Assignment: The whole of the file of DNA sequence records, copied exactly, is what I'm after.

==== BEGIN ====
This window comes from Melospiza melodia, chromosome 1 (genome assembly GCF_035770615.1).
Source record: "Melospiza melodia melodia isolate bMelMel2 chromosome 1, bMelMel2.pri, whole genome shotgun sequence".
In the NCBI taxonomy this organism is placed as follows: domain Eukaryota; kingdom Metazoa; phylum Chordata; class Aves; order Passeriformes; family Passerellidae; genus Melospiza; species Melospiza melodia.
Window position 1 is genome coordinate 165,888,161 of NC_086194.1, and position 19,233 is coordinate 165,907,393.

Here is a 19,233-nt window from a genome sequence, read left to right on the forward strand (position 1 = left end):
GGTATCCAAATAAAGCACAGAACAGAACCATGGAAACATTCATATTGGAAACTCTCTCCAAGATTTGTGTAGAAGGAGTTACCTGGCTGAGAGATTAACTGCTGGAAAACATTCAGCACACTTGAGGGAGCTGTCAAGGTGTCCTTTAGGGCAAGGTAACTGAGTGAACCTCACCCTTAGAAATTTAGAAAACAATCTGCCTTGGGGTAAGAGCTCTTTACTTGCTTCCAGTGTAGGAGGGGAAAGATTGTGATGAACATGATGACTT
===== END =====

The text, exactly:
This window comes from Melospiza melodia, chromosome 1 (genome assembly GCF_035770615.1).
Source record: "Melospiza melodia melodia isolate bMelMel2 chromosome 1, bMelMel2.pri, whole genome shotgun sequence".
In the NCBI taxonomy this organism is placed as follows: domain Eukaryota; kingdom Metazoa; phylum Chordata; class Aves; order Passeriformes; family Passerellidae; genus Melospiza; species Melospiza melodia.
Window position 1 is genome coordinate 165,888,161 of NC_086194.1, and position 19,233 is coordinate 165,907,393.

Here is a 19,233-nt window from a genome sequence, read left to right on the forward strand (position 1 = left end):
GGTATCCAAATAAAGCACAGAACAGAACCATGGAAACATTCATATTGGAAACTCTCTCCAAGATTTGTGTAGAAGGAGTTACCTGGCTGAGAGATTAACTGCTGGAAAACATTCAGCACACTTGAGGGAGCTGTCAAGGTGTCCTTTAGGGCAAGGTAACTGAGTGAACCTCACCCTTAGAAATTTAGAAAACAATCTGCCTTGGGGTAAGAGCTCTTTACTTGCTTCCAGTGTAGGAGGGGAAAGATTGTGATGAACATGATGACTT